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Concurrent enrollment lets high schoolers take college courses at half price

Students in CEP classes

From The Ichabod - Winter 2019

Visiting the Lorraine Motel in Memphis, Tennessee, where Martin Luther King Jr. was assassinated, or standing on the bridge in Selma, Alabama, where the Bloody Sunday attack happened, Mallory Lutz was on the kind of trip a history major on the verge of graduating college might be taking.

Instead, Lutz, ba ’18, was in her first year at Washburn. Thanks to participation during high school in the Concurrent Enrollment Partnership, Lutz entered Washburn with enough college credits to earn a degree in three years.

Mallory Lutz“I was able to come in my first year at Washburn and take 300 level history classes,” said the 2015 Shawnee Heights High School, Tecumseh, Kansas, graduate. “That opened the door to going to conferences earlier and presenting research earlier.”

CEP also allowed her to take the civil rights trip put on by Bruce Mactavish, associate dean, College of Arts and Sciences, and Connie Gibbons, director, Mulvane Art Museum.

“That was just so eye-opening for me because everything I learned and experienced on that trip I think about on a daily basis,” said Lutz, who’s now a park guide at the Brown v. Board of Education National Historic Site in Topeka.

CEP lets Kansas high school students take classes for college credits while challenging themselves academically and experiencing the rigor of college courses. CEP classes taken in Shawnee County high schools are administered by Washburn at half-price tuition. Washburn seeks qualified high school teachers who have 18 hours in the discipline with a master’s degree or are on a path to earn a master’s degree. Washburn faculty approve each course syllabus to make sure they are parallel to the ones on campus.

“For students, they’re starting college and developing a Washburn transcript that can carry forth,” Mactavish said. “They’re hopefully developing the habits that can help them be successful.”

The history classes gave Lutz her biggest boost.

“CEP teachers were able to push me and grade me through the lens of a college professor instead of a high school teacher,” Lutz said. “They said, ‘You’re going to be writing 10 to 20-page history papers. Let’s practice that now instead of waiting until college.’”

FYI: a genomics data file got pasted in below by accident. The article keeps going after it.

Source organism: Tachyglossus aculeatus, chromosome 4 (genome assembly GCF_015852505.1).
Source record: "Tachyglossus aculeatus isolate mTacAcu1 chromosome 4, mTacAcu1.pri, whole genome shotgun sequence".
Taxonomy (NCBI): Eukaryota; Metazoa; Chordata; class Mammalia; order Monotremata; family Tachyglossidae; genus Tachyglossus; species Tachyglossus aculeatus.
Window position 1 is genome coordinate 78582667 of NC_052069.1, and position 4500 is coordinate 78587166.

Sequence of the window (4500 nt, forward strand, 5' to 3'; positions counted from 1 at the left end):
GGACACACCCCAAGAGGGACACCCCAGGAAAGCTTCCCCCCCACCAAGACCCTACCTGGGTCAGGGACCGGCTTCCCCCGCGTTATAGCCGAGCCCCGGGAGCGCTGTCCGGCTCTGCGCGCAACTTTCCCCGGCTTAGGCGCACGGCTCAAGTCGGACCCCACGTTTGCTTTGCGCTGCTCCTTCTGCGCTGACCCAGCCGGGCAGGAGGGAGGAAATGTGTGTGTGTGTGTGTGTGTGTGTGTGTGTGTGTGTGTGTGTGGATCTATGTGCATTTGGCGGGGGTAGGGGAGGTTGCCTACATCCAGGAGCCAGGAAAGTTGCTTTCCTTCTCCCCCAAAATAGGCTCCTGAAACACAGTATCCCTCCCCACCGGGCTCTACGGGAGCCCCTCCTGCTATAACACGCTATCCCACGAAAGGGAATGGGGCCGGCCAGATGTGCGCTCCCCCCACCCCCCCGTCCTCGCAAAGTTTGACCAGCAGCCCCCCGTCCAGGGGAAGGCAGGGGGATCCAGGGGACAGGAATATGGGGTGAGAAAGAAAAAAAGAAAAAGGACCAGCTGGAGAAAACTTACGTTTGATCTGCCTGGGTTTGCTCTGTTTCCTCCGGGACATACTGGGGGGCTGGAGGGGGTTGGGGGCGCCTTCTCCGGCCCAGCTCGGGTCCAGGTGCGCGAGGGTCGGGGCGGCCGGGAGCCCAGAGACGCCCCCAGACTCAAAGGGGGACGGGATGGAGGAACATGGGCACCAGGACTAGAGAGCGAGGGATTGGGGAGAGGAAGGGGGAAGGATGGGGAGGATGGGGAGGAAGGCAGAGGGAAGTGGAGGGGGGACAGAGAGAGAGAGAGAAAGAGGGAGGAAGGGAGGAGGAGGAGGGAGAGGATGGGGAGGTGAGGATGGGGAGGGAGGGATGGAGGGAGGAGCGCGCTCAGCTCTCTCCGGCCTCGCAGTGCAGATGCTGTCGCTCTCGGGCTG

Her high school counselor, Laurie Crimmins, b ed ’87, said Shawnee Heights takes pride in the program and helping students excel into college.

“We know with good planning, students can map out a course of study and fulfill both high school and college requirements,” she said. “The best students are taking six or nine hours of concurrent enrollment classes a semester. I hope some of these kids see they can get 30-some hours in at Washburn. With a good ACT score and GPA, they can hopefully earn a scholarship and be done in three years.”

CEP also has advantages for students who are unsure if they will be able to succeed when they get to college.

“The rigor works well for the students,” Mactavish said. “They’re doing this with the safety net and support of their family, the high school and good high school teachers. They’re beginning that path toward college and earning a degree.”

For Washburn, the benefit is a chance to introduce students to life as an Ichabod and cultivate homegrown talent.

“We have made it a priority in our recruitment plan,” said Richard Liedtke, executive director, enrollment management, Washburn University. “It allows academically motivated students to take the next step in challenging themselves with a college-level curriculum and get a taste of what college classes are like. We have seen tremendous growth in the last couple of years, and I believe more families should take advantage of this opportunity.”

Students taking at least one CEP course through Washburn increased 53 percent in the last six years. Washburn enrolls more CEP students than all the Kansas Board of Regents schools combined. Topeka West High School Principal Dustin Dick said his CEP enrollment has doubled in his five years.

“This fall alone, I think Topeka West families saved $66,424 dollars in tuition by paying half price,” he said. “It’s a good thing for kids. It’s a good thing for families. Our teachers get an opportunity to really teach at a high level with kids who are interested in being pushed to a high level.”

CEP credit hours offered by Washburn total 6,081 this year, an increase of 56 percent from six years ago.

“Often families talk about the affordability of a college education,” Liedtke said. “With CEP classes being 50 percent of the undergraduate tuition rate, families can save several thousands of dollars. Students who take advantage of this program can earn enough credits while in high school to save a year's worth of tuition at half price and one year’s worth of room and board.”

Lutz earned enough scholarships in her three years to pay her tuition, live on campus for two years and have several experiences out of the classroom.

“It was so great to be able to have both the amazing academic experience and on-campus experiences I had,” she said. “I was on campus recently and I said, ‘This is my home away from home.’ I think that’s how I’ll always describe it.”

The Ichabod magazine spring 2019

The Ichabod tells our story with features on alumni, faculty, staff, students and friends, along with the latest campus news. Read the 2018-19 spring edition online and look for it in mailboxes in May.

View past editions

 

For more information about Washburn's
Concurrent Enrollment Program, visit:
washburn.edu/cep

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